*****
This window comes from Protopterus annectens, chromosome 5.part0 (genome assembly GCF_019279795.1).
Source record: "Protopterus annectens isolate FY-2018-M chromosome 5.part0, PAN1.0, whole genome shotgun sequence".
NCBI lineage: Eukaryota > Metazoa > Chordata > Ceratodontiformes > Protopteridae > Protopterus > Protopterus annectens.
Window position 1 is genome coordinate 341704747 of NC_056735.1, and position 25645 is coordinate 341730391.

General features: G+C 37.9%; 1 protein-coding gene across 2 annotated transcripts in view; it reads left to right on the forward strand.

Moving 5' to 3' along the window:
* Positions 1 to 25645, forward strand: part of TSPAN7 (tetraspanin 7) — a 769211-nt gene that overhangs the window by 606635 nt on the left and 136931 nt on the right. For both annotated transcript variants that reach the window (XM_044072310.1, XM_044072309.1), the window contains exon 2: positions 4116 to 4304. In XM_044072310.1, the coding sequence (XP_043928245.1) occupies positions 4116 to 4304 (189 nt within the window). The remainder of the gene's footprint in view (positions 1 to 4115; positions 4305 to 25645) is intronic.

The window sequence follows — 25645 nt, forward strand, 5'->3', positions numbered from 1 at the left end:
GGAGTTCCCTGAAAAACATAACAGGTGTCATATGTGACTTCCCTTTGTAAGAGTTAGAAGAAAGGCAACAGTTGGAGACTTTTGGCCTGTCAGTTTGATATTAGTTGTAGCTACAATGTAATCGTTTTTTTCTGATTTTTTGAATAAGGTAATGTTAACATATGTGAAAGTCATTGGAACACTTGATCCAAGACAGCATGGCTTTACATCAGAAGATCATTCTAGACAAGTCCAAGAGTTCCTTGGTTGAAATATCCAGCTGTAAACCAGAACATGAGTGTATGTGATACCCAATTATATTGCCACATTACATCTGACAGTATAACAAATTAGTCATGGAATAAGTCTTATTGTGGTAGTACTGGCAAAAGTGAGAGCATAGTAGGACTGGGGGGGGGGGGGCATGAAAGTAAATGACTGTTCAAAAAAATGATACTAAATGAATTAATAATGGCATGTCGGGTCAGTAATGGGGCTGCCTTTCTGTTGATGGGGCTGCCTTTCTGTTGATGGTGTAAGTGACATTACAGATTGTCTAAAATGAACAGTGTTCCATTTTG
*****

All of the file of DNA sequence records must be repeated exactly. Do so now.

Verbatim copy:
This window comes from Protopterus annectens, chromosome 5.part0 (genome assembly GCF_019279795.1).
Source record: "Protopterus annectens isolate FY-2018-M chromosome 5.part0, PAN1.0, whole genome shotgun sequence".
NCBI lineage: Eukaryota > Metazoa > Chordata > Ceratodontiformes > Protopteridae > Protopterus > Protopterus annectens.
Window position 1 is genome coordinate 341704747 of NC_056735.1, and position 25645 is coordinate 341730391.

General features: G+C 37.9%; 1 protein-coding gene across 2 annotated transcripts in view; it reads left to right on the forward strand.

Moving 5' to 3' along the window:
* Positions 1 to 25645, forward strand: part of TSPAN7 (tetraspanin 7) — a 769211-nt gene that overhangs the window by 606635 nt on the left and 136931 nt on the right. For both annotated transcript variants that reach the window (XM_044072310.1, XM_044072309.1), the window contains exon 2: positions 4116 to 4304. In XM_044072310.1, the coding sequence (XP_043928245.1) occupies positions 4116 to 4304 (189 nt within the window). The remainder of the gene's footprint in view (positions 1 to 4115; positions 4305 to 25645) is intronic.

The window sequence follows — 25645 nt, forward strand, 5'->3', positions numbered from 1 at the left end:
GGAGTTCCCTGAAAAACATAACAGGTGTCATATGTGACTTCCCTTTGTAAGAGTTAGAAGAAAGGCAACAGTTGGAGACTTTTGGCCTGTCAGTTTGATATTAGTTGTAGCTACAATGTAATCGTTTTTTTCTGATTTTTTGAATAAGGTAATGTTAACATATGTGAAAGTCATTGGAACACTTGATCCAAGACAGCATGGCTTTACATCAGAAGATCATTCTAGACAAGTCCAAGAGTTCCTTGGTTGAAATATCCAGCTGTAAACCAGAACATGAGTGTATGTGATACCCAATTATATTGCCACATTACATCTGACAGTATAACAAATTAGTCATGGAATAAGTCTTATTGTGGTAGTACTGGCAAAAGTGAGAGCATAGTAGGACTGGGGGGGGGGGGGCATGAAAGTAAATGACTGTTCAAAAAAATGATACTAAATGAATTAATAATGGCATGTCGGGTCAGTAATGGGGCTGCCTTTCTGTTGATGGGGCTGCCTTTCTGTTGATGGTGTAAGTGACATTACAGATTGTCTAAAATGAACAGTGTTCCATTTTG